Reconciled to God and to Each Other, Part 12 (Revive the Family, Revive the Church, Awaken the Nation, O Lord #181)

spiritual-warfare

A series of homilies on Ephesians.

A homily is “a short talk on a religious or moral topic; a usually short sermon; a lecture or discourse on or of a biblical theme.”


I am sharing a verse-by-verse series of short messages on Ephesians (as well as other passages of Scripture) specifically targeted at reviving families and encouraging and exhorting husbands, wives, fathers, mothers, and children to do what God has commanded them to do, for if the church is to be revived and the country is to be awakened, the family must be revived first.

TEXT: Ephesians 3:1-6:

1 For this cause I Paul, the prisoner of Jesus Christ for you Gentiles,

2 If ye have heard of the dispensation of the grace of God which is given me to you-ward:

3 How that by revelation he made known unto me the mystery; (as I wrote afore in few words,

4 Whereby, when ye read, ye may understand my knowledge in the mystery of Christ)

5 Which in other ages was not made known unto the sons of men, as it is now revealed unto his holy apostles and prophets by the Spirit;

6 That the Gentiles should be fellowheirs, and of the same body, and partakers of his promise in Christ by the gospel:

—-

Lee Roberson said, “Revival begins in the individual’s heart. Let it begin with you on your face alone before God. Turn from every sin that might hinder. Renew yourself to a new devotion to the Savior.”

Leonard Ravenhill said, “We Christians are debtors to all men at all times in all places, but we are so smug to the lostness of men. We’ve been ‘living in Laodicea,’ lax, loose, lustful, and lazy. Why is there this criminal indifference to the lostness of men? Our condemnation is that we know how to live better than we are living.”

In their book, The Ten Greatest Revivals Ever, Elmer Towns and Douglas Porter share with us: “In Northampton, Christians gathered together to express their newfound joy in the Lord. “Our public assemblies were then beautiful,” Jonathan Edwards recalled. “The congregation was alive in God’s service, every one earnestly intent on the public worship, every hearer eager to drink in the words of the minister as they came from his mouth.” As the Spirit of God worked through the preaching of the Scriptures, people responded in various ways. Some wept out of deep sorrow and distress as they became convinced of their sin. Others rejoiced in the joy of their salvation, overwhelmed with a new love for the brethren. Still others agonized in prayer for unconverted friends and loved ones. There was a deep sense of the presence of God in their midst.”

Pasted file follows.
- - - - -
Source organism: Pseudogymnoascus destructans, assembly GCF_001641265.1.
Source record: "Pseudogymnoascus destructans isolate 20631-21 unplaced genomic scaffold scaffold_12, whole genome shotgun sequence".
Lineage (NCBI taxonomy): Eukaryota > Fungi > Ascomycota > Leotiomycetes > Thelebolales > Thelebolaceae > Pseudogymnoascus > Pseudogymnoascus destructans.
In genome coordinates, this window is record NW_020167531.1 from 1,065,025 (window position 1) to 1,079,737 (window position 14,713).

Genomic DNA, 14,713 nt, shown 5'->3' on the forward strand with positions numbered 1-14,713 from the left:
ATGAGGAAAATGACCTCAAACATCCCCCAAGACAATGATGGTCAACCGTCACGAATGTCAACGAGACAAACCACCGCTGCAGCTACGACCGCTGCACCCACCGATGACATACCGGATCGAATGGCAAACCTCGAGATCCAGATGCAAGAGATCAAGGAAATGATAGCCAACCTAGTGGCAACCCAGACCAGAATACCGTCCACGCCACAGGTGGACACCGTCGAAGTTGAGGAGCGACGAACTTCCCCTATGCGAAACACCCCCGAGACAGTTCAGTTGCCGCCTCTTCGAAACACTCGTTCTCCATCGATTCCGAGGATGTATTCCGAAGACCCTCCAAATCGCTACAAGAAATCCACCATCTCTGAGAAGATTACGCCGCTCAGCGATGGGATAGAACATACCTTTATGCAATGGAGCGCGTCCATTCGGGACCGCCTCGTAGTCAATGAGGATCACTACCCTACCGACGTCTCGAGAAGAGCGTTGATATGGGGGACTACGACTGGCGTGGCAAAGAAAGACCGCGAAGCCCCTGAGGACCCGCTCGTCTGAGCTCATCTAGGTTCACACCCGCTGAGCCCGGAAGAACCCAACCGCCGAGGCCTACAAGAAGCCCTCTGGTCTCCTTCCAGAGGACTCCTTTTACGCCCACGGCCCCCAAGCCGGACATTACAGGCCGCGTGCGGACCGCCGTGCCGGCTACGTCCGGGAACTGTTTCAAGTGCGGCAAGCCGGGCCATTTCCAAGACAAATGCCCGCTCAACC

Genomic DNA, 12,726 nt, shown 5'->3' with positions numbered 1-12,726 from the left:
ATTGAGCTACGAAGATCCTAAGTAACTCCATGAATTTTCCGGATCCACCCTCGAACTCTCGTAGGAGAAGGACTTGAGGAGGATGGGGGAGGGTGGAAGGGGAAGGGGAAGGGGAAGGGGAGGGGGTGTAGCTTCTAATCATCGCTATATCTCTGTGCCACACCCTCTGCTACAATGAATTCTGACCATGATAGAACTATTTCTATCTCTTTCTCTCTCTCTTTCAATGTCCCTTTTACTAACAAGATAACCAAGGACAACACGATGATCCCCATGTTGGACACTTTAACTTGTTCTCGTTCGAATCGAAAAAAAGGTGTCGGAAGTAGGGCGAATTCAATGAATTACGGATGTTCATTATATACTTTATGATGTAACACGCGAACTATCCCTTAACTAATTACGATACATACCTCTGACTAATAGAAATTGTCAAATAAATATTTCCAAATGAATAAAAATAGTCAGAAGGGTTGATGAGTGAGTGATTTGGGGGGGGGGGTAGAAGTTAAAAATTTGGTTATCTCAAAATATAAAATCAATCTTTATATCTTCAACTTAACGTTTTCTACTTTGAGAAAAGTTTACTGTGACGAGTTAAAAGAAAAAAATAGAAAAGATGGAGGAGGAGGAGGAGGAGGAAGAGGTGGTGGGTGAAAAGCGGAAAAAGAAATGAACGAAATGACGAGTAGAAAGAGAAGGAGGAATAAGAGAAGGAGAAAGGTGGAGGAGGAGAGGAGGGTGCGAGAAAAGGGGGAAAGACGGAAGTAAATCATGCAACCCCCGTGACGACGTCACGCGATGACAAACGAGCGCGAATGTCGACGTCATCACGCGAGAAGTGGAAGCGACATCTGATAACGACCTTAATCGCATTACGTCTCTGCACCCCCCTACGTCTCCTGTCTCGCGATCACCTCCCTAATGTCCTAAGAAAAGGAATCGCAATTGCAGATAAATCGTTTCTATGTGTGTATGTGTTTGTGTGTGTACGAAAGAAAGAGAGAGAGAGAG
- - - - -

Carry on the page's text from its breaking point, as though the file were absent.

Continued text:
—-

We have already seen that the mystery which God revealed to Paul was God’s own intent to bring the Gospel to the Gentiles. Paul says that “in other ages (such as the Old Testament age), this was not made known unto the sons of men,” but “is now being revealed unto his holy apostles and prophets by the Spirit.” All over first century Christendom, more and more Jewish Christians were having their eyes opened to Jesus’ intent for the Great Commission to be fulfilled by reaching ALL the world, most of which was Gentile.

The Holy Spirit spoke to hundreds, thousands of Jews telling them that sharing the Gospel with the Gentiles was the right thing to do. Peter had one of the most dramatic of these events, as the Holy Spirit told Him to go to the house of a Gentile God-fearer. Peter went and received a vision from God telling him that the Gentiles were no longer to be considered ‘common or unclean’ by the largely Jewish church. Those days were over now.

Instead, as verse 6 says, Gentiles were to be ” fellowheirs, of the same body, and partakers of his promise in Christ by the gospel.” Thank God, the early church obeyed the Holy Spirit in this matter. The religious, racial, and cultural barriers were broken down only by God and the obedience of God’s people. Imagine the problems the church today could solve if we had the same sensitivity and willingness to obey the Holy Spirit of God.

Edwin Hatch wrote:

Breathe on me, Breath of God,
fill me with life anew,
that I may love the way you love,
and do what you would do.

Breathe on me, Breath of God,
until my heart is pure,
until my will is one with yours,
to do and to endure.

Breathe on me, Breath of God,
so shall I never die,
but live with you the perfect life
for all eternity.

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